Zooey Braun’s verdant view of Werner Sobek’s glass cube House R128 in Stuttgart plays on the glazing’s reflective rather than transparent qualities
Designed in 1999 and built in 2000, Werner Sobek’s House R128 in Stuttgart is a case study house that embodies the sustainable philosophy of its architect. Home to Sobek and his partner, the ‘R’ of ‘R128’ stands for Römerstrasse, the long road that winds up from the basin that the city sits in. The ‘128’ denotes its position at the top of the hillside, commanding a dramatic view over Stuttgart; the Teutonic equivalent of Pierre Koenig’s 1960 Stahl House.
House R128 is as uncompromising now as Koenig’s Case Study House 22 was then. Built on a steep plot of land, the four storey, cubic, 0.4 U-value, fully glazed modular home was designed as fully recyclable, with zero heat energy and zero emissions in operation. With its plug-in or screw connections, it was assembled in weeks and can be disassembled as quickly. Temperature shifts are balanced by a thermal energy store and its electricity is generated by solar cells, with every item in the house computer controlled.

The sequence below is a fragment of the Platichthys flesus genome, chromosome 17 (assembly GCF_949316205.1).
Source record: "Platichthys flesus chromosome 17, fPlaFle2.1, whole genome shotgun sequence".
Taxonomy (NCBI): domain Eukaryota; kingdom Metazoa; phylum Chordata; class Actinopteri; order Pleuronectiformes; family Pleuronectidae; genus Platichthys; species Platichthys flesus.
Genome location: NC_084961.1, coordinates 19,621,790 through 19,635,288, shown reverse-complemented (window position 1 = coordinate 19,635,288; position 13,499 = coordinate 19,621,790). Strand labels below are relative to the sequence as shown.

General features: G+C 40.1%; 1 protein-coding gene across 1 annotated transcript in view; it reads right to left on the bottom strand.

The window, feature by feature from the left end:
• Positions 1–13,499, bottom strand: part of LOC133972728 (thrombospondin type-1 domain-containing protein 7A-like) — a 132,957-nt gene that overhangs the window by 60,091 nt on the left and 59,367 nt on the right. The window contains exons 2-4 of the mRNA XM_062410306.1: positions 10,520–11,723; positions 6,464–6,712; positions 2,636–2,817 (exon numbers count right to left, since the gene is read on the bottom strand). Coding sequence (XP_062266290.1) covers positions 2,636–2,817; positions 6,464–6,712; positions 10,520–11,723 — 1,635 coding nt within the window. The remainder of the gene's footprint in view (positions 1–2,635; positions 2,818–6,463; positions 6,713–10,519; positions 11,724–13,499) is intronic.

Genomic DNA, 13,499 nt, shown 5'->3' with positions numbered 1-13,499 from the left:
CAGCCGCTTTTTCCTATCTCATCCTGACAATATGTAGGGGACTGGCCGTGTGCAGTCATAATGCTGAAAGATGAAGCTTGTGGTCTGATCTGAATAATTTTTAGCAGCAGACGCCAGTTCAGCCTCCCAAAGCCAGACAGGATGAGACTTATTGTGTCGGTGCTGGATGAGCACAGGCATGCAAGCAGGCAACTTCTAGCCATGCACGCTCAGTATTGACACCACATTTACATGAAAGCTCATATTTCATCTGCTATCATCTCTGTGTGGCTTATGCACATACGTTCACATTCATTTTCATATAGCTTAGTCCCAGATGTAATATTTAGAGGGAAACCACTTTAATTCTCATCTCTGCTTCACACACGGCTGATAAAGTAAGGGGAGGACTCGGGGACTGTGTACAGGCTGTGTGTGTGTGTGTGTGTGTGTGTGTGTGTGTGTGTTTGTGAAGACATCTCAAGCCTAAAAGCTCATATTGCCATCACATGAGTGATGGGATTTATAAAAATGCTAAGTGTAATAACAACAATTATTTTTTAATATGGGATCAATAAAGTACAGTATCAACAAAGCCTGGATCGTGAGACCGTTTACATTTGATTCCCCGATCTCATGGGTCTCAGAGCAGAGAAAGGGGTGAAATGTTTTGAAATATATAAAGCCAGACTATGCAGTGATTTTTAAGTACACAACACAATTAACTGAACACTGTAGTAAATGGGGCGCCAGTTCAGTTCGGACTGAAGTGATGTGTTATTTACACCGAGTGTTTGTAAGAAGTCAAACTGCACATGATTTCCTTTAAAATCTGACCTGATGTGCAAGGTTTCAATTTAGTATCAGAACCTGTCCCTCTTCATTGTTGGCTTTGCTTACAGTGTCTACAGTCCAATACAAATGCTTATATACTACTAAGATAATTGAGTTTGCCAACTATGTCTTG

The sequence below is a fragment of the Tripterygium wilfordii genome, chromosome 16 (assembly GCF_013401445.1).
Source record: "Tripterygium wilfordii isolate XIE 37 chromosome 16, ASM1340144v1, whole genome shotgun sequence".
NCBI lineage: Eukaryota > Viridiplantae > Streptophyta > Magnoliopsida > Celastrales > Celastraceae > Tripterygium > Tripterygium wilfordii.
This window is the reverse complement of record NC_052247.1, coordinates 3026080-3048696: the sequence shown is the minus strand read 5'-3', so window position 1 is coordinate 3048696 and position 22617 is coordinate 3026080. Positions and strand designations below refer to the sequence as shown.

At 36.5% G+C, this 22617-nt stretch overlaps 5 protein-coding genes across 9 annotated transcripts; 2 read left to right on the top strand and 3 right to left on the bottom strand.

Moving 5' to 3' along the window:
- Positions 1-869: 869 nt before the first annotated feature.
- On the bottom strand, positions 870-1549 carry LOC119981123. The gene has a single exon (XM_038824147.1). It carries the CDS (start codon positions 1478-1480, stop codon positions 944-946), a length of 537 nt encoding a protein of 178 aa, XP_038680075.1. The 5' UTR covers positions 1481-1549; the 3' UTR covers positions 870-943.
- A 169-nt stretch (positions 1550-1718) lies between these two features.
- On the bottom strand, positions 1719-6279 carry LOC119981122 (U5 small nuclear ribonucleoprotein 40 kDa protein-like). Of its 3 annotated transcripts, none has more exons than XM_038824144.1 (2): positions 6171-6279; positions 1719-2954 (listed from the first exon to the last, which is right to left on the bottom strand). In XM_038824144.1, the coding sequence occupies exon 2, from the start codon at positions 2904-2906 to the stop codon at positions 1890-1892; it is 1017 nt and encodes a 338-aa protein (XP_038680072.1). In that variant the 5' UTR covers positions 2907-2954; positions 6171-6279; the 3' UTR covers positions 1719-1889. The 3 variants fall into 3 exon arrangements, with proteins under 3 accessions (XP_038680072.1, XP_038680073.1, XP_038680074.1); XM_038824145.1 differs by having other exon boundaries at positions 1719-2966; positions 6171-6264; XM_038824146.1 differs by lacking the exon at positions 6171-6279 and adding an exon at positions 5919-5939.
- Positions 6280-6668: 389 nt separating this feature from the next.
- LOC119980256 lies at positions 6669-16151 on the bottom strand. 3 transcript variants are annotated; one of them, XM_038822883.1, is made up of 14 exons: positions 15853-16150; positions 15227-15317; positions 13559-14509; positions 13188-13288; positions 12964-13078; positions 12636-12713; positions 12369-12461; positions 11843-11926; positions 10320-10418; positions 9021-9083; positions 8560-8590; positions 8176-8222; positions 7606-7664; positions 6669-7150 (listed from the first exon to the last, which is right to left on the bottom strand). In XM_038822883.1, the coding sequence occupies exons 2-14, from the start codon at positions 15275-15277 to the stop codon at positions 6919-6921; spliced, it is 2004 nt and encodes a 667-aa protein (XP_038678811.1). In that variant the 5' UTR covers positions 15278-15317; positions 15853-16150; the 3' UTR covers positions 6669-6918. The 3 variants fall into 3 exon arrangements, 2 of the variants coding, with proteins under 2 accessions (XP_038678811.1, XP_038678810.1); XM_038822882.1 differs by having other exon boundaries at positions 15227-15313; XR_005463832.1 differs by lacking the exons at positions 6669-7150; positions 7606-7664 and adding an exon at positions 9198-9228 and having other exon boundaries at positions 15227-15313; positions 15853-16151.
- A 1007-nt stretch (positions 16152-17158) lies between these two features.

It would have been a simple journey for photographer Zooey Braun to have made it up to the bucolic site; living as he does at the ‘downtown’, city end of the same street. On the day of the shoot, the weather wasn’t perfect, in fact it looked like rain; and Braun, disheartened at the dull of the day, was considering calling the whole thing off. But at the building’s foot, below the machined access bridge ushering you to the upper reception level, something caught his eye.
Even in the shadowless light, the nearby bank of fronds and ivy, damp and glistening, was looking particularly verdant and beautiful and the lower level glazing, more reflective than transparent, served to dissolve the building altogether.
‘It doesn’t explain how the house looks,’ he tells me of the picture, ‘but it does show its nature, exposed on all sides to the beautiful greenery.’ ‘Wouldn’t you want to live there?’ I ask, exposing my own green-eyed monster. But he says no without hesitation. ‘I think I prefer my 1930s flat.’